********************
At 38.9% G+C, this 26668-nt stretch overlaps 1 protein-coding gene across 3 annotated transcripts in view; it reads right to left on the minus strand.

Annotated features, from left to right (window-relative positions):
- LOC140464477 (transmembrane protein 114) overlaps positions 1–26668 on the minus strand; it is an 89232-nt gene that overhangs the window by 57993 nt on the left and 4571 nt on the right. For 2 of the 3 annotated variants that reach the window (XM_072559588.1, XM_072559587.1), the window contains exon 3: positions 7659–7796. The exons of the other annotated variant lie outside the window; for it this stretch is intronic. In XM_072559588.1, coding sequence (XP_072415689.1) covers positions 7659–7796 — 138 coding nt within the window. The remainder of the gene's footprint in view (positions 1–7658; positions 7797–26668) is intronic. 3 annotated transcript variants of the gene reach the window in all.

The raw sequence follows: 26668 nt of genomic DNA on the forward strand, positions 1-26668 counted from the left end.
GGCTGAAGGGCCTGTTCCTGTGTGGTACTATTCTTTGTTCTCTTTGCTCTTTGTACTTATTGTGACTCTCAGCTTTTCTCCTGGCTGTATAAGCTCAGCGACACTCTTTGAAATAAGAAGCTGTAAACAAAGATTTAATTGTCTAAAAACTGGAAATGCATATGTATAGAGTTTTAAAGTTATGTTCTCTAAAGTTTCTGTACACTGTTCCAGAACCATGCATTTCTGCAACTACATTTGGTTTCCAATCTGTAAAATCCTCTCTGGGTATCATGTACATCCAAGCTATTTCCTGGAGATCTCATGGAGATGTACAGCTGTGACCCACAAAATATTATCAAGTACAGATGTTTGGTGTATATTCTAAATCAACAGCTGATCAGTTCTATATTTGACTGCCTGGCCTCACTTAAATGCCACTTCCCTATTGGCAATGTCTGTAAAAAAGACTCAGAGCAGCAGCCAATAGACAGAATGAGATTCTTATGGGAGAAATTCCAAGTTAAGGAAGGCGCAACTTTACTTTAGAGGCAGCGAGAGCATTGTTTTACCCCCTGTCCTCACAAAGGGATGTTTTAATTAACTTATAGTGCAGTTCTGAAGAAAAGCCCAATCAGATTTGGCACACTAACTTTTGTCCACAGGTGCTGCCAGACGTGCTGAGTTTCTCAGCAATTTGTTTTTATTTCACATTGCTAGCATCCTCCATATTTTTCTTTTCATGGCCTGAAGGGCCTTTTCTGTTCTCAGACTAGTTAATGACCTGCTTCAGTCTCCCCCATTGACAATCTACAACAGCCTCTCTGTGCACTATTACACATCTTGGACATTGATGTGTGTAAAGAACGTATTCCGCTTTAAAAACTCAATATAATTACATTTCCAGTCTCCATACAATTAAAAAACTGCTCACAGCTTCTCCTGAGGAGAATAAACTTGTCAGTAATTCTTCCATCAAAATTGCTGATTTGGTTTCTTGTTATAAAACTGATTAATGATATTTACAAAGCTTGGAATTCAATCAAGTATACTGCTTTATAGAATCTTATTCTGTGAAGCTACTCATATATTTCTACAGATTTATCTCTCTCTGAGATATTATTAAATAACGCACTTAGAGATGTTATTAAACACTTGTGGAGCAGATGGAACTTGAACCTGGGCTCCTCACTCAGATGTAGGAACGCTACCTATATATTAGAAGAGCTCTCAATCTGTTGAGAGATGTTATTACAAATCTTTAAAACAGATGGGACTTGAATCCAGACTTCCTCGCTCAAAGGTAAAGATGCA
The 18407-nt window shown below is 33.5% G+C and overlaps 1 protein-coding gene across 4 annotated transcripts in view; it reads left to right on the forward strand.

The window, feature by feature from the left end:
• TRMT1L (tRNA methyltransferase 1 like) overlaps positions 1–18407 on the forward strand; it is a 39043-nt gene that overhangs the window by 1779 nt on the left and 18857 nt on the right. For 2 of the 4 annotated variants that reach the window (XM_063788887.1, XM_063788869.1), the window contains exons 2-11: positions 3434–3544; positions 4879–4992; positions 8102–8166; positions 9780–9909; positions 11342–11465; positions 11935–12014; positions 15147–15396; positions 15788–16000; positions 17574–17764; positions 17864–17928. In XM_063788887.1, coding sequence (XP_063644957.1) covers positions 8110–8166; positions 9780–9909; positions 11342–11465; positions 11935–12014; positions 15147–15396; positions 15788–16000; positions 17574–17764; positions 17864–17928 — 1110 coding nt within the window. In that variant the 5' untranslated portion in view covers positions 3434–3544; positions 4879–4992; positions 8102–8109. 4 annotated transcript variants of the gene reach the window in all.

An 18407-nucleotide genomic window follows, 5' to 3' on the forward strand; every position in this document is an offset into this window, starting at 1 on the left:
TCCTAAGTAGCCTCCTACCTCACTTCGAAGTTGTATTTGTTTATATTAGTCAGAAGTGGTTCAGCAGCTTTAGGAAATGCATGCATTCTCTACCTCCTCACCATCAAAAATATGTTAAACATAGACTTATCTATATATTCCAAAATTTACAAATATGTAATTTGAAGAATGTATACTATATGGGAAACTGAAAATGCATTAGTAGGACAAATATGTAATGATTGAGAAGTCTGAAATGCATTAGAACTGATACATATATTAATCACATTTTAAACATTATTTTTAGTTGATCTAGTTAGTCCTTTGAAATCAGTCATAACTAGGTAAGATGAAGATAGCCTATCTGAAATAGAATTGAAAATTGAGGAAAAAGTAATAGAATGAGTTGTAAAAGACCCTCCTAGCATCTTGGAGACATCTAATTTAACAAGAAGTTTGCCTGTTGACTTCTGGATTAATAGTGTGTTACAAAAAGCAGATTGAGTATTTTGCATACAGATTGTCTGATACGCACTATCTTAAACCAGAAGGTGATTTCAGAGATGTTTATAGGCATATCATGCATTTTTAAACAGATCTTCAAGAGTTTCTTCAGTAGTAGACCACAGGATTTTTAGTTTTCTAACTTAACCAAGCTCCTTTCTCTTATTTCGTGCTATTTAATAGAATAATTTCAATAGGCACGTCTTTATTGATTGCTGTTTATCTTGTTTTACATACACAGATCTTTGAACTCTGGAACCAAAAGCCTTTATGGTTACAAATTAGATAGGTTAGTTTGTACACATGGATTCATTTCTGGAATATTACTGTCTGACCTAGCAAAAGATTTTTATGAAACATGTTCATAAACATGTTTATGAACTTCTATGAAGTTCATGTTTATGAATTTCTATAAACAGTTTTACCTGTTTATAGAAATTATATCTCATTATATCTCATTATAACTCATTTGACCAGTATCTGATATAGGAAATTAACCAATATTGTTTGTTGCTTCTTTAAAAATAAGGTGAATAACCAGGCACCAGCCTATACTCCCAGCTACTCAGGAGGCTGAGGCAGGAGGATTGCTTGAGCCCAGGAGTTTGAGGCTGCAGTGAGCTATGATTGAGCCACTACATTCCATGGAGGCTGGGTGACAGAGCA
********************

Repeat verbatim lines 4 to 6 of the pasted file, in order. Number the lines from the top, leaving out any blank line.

The raw sequence follows: 26668 nt of genomic DNA on the forward strand, positions 1-26668 counted from the left end.
GGCTGAAGGGCCTGTTCCTGTGTGGTACTATTCTTTGTTCTCTTTGCTCTTTGTACTTATTGTGACTCTCAGCTTTTCTCCTGGCTGTATAAGCTCAGCGACACTCTTTGAAATAAGAAGCTGTAAACAAAGATTTAATTGTCTAAAAACTGGAAATGCATATGTATAGAGTTTTAAAGTTATGTTCTCTAAAGTTTCTGTACACTGTTCCAGAACCATGCATTTCTGCAACTACATTTGGTTTCCAATCTGTAAAATCCTCTCTGGGTATCATGTACATCCAAGCTATTTCCTGGAGATCTCATGGAGATGTACAGCTGTGACCCACAAAATATTATCAAGTACAGATGTTTGGTGTATATTCTAAATCAACAGCTGATCAGTTCTATATTTGACTGCCTGGCCTCACTTAAATGCCACTTCCCTATTGGCAATGTCTGTAAAAAAGACTCAGAGCAGCAGCCAATAGACAGAATGAGATTCTTATGGGAGAAATTCCAAGTTAAGGAAGGCGCAACTTTACTTTAGAGGCAGCGAGAGCATTGTTTTACCCCCTGTCCTCACAAAGGGATGTTTTAATTAACTTATAGTGCAGTTCTGAAGAAAAGCCCAATCAGATTTGGCACACTAACTTTTGTCCACAGGTGCTGCCAGACGTGCTGAGTTTCTCAGCAATTTGTTTTTATTTCACATTGCTAGCATCCTCCATATTTTTCTTTTCATGGCCTGAAGGGCCTTTTCTGTTCTCAGACTAGTTAATGACCTGCTTCAGTCTCCCCCATTGACAATCTACAACAGCCTCTCTGTGCACTATTACACATCTTGGACATTGATGTGTGTAAAGAACGTATTCCGCTTTAAAAACTCAATATAATTACATTTCCAGTCTCCATACAATTAAAAAACTGCTCACAGCTTCTCCTGAGGAGAATAAACTTGTCAGTAATTCTTCCATCAAAATTGCTGATTTGGTTTCTTGTTATAAAACTGATTAATGATATTTACAAAGCTTGGAATTCAATCAAGTATACTGCTTTATAGAATCTTATTCTGTGAAGCTACTCATATATTTCTACAGATTTATCTCTCTCTGAGATATTATTAAATAACGCACTTAGAGATGTTATTAAACACTTGTGGAGCAGATGGAACTTGAACCTGGGCTCCTCACTCAGATGTAGGAACGCTACCTATATATTAGAAGAGCTCTCAATCTGTTGAGAGATGTTATTACAAATCTTTAAAACAGATGGGACTTGAATCCAGACTTCCTCGCTCAAAGGTAAAGATGCA
The 18407-nt window shown below is 33.5% G+C and overlaps 1 protein-coding gene across 4 annotated transcripts in view; it reads left to right on the forward strand.